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European Union Commits to Protecting LGBTQ+ Rights, Announces Strategy

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The move is seen as a rebuke of recent rise in anti-LGBTQ+ rhetoric in Poland, Hungary, and elsewhere.

The European Union announced its first strategy to protect the rights of LGBTQ+ people last week. The move was seen by many as a response to the rising anti-LGBTQ+ hate and rhetoric in Poland and Hungary. The new strategy will feature a range of actions to tackle discrimination within members states, as well as provide support to key stakeholders within local communities.

"Everyone should feel free to be who they are - without fear or persecution," Vera Jourove, the EU vice president for values and transparency said in a statement. "This is what Europe is about and this is what we stand for. This first strategy at EU level will reinforce our joint efforts to ensure that everyone is treated equally."

"Equality and non-discrimination are core values and fundamental rights in the European Union," said Helena Dalli, the EU commission for equality. "This means that everybody in the European Union should feel safe and free without fear of discrimination or violence on the grounds of sexual orientation, gender identity, gender expression or sex characteristics."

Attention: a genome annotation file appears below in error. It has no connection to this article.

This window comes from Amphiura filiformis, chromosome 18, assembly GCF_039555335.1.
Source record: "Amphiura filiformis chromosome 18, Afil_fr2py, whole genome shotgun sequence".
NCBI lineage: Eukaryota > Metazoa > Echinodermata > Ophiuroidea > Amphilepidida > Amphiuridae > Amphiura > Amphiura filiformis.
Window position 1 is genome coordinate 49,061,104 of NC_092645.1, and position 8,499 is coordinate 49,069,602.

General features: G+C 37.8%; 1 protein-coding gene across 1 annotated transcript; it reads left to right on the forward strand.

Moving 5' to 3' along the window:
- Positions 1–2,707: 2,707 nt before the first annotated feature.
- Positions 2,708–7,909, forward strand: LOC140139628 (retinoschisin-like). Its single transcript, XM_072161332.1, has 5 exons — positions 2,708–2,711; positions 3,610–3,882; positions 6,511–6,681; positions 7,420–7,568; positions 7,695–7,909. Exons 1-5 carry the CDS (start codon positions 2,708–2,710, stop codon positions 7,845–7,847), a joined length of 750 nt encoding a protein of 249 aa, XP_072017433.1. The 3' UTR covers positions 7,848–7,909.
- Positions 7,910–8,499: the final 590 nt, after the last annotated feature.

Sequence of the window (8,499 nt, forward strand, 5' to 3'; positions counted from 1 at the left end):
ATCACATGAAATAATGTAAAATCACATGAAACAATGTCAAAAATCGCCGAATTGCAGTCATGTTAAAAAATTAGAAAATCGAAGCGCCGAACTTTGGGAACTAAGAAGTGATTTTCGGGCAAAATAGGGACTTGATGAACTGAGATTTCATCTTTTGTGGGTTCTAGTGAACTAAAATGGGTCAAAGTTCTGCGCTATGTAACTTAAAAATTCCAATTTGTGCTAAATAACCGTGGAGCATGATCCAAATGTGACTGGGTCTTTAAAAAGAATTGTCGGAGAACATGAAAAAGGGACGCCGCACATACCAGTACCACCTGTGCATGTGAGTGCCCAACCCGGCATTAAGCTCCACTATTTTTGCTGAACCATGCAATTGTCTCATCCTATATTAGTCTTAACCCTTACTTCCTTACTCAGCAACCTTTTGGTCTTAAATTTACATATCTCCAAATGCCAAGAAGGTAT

The plan laid out last week consists of four basic elements: fighting discrimination, ensuring safety, protecting rights of rainbow families, and supporting LGBTQ+ equality in members states and around the world. The EU will take direct action to "protect LGBTI+ persons against discrimination, hate crime and hate speech" originating digitally, and address challenges to "LGBTI+ equality in education, sport, health, employment" and asylum seekers. These protections will also "safeguard the human rights of transgender and intersex people" and provide support to key stakeholders in the community.

The moves will counter a disturbing increase in homophobic and discriminatory laws that seek to eliminate the rights of LGBTQ+ communities. Cities and town across Poland have declared themselves to be "LGBTQ-free zones." Hungary recently announced a constitutional amendment requiring students be taught the binary "Christian" concept of gender. In both countries and elsewhere, right wing politicians have been attacking LGBTQ+ rights in part to solidify their voting base.

"We will defend the rights of LGBT people against those who now have more and more appetite to attack them from this ideological point of view," Jourova said a news conference. "This belongs to the authoritarian playbook and it does not have a place in the EU."

"We are still a long way away from the full inclusion and acceptance that LGBTIQ people deserve," echoed Dalli, before adding "I trust we can make Europe a better and safer place for all."

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